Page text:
We here at the Houston Zoo are very excited to be participating in monthly events to get the word out on how important and cool birds are. The month of February is when The National Audubon Society does their Great Backyard Bird Count. This count helps researchers at the Cornell Lab of Ornithology and the National Audubon Society learn more about how birds are doing, and how to protect them and the environment. A bunch of us at the Zoo love to go out on our time and bird watch. So, we thought it would be fun to give you some bird watching tips.
- Find a good field guide. The ones we like here, are Sibley’s Guide to Birds and National Geographic Field Guide to the Birds of North America. Peterson Field Guide to the Birds of North America is a classic. But if you want photograph’s instead of drawings, The Stokes Field Guide to the Birds of North America and the Kaufman Field Guide to the Birds of North America are the way to go. There are also some great field guide apps.
2. Get a decent pair of binoculars. For birding you want a magnification of 8 or 10. So look for a pair that says it is 8×42 or 10×42, for example. Binoculars fit everybody’s eyes differently, so head to a sporting goods store and try a few out. They also come in a large price range, but there are some good, inexpensive ones out there. And don’t forget that strap!
- Find out what to expect to find. If you are going to a park (and Texas has some awesome state and local parks) see if they have a checklist. Some of them have them online and some you can pick up at the ranger offices. These checklists will tell what you may see while visiting a park. They are usually categorized by time of year you may see the bird and how common they are.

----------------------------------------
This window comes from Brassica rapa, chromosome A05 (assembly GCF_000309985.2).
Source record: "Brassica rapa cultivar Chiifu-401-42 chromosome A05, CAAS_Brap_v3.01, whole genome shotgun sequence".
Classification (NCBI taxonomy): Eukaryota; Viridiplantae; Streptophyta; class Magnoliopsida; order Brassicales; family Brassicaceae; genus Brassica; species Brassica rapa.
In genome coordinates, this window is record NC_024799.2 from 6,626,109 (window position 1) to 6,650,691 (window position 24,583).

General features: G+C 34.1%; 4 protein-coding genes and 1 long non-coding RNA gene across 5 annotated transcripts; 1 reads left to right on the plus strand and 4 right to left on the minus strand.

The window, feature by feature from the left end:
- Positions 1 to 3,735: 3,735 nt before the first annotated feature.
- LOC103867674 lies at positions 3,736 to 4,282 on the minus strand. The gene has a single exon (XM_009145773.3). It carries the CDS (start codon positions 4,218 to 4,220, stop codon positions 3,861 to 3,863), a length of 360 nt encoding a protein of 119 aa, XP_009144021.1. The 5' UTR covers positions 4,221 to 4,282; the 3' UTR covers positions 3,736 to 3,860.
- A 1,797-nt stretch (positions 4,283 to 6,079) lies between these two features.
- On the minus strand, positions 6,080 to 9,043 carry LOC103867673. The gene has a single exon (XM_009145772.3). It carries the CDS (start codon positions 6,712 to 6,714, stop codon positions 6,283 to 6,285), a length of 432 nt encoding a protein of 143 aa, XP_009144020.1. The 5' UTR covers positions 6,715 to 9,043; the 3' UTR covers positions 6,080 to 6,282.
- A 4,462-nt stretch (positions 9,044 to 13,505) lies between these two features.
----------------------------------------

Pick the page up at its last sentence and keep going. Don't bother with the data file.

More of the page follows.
There are also some websites that tell you birds you can find in your area if you are doing some backyard or roadside birding.
- Learn the four-step of identification. What is the bird’s size and shape; what its main color pattern; take note of its behavior; and factor in what habitat it’s in. Do a little research on where the birds will be. Are they going to be in the tree tops, on the ground, or in the water for example. The internet and your field guide should be able to help with this. Don’t want to be wasting your time looking for an arboreal dwelling bird if you are in scrublands or a duck in the desert.
5. Find a birding group. Your local Audubon website, can let you know if there are groups or trips in your area. Like us here at the zoo, birders love to talk about birds.
- Record your sightings. Buy a diary to help you keep track of what and where you have seen birds. There are so many birds, it is easy to forget what you have seen. There are also apps for that. The Ebird app is a great one and you can use it to let other birders know what you have seen.
Houston is a wonderful place for birding because we are on the migratory bird route. You can see many varied species in the area. We took a thirty-minute walk just around Herman park a few days ago and saw 17 different species. From water birds like Ring- billed ducks, Pie – billed grebes, Gadwalls, American coots, Black- bellied whistling ducks and both Double crested and Neo tropic cormorants, to Robins, Yellow – rumped warblers, Pine warblers, Cardinals and Blue Jays. We even saw a juvenile Bald eagle flying with a Red – tailed Hawk.
So, get out there, enjoy nature, and go birding!